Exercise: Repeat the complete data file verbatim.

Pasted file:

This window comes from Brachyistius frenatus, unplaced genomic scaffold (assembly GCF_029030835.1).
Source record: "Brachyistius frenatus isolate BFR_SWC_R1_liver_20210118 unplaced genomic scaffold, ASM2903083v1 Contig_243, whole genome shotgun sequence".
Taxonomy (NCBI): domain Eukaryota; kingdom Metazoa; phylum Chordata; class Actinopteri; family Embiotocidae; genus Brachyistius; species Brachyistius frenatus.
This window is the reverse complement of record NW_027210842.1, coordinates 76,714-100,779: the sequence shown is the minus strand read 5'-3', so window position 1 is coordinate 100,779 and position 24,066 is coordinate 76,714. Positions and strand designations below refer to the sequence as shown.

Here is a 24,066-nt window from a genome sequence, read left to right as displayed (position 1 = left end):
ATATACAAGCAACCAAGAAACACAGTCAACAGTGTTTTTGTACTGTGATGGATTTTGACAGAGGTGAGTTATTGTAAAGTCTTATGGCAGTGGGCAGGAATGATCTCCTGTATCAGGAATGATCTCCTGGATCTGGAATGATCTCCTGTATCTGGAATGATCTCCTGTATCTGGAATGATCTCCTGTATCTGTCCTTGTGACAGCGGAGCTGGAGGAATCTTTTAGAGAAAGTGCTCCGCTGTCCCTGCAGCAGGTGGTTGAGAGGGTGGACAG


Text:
This window comes from Brachyistius frenatus, unplaced genomic scaffold (assembly GCF_029030835.1).
Source record: "Brachyistius frenatus isolate BFR_SWC_R1_liver_20210118 unplaced genomic scaffold, ASM2903083v1 Contig_243, whole genome shotgun sequence".
Taxonomy (NCBI): domain Eukaryota; kingdom Metazoa; phylum Chordata; class Actinopteri; family Embiotocidae; genus Brachyistius; species Brachyistius frenatus.
This window is the reverse complement of record NW_027210842.1, coordinates 76,714-100,779: the sequence shown is the minus strand read 5'-3', so window position 1 is coordinate 100,779 and position 24,066 is coordinate 76,714. Positions and strand designations below refer to the sequence as shown.

Here is a 24,066-nt window from a genome sequence, read left to right as displayed (position 1 = left end):
ATATACAAGCAACCAAGAAACACAGTCAACAGTGTTTTTGTACTGTGATGGATTTTGACAGAGGTGAGTTATTGTAAAGTCTTATGGCAGTGGGCAGGAATGATCTCCTGTATCAGGAATGATCTCCTGGATCTGGAATGATCTCCTGTATCTGGAATGATCTCCTGTATCTGGAATGATCTCCTGTATCTGTCCTTGTGACAGCGGAGCTGGAGGAATCTTTTAGAGAAAGTGCTCCGCTGTCCCTGCAGCAGGTGGTTGAGAGGGTGGACAG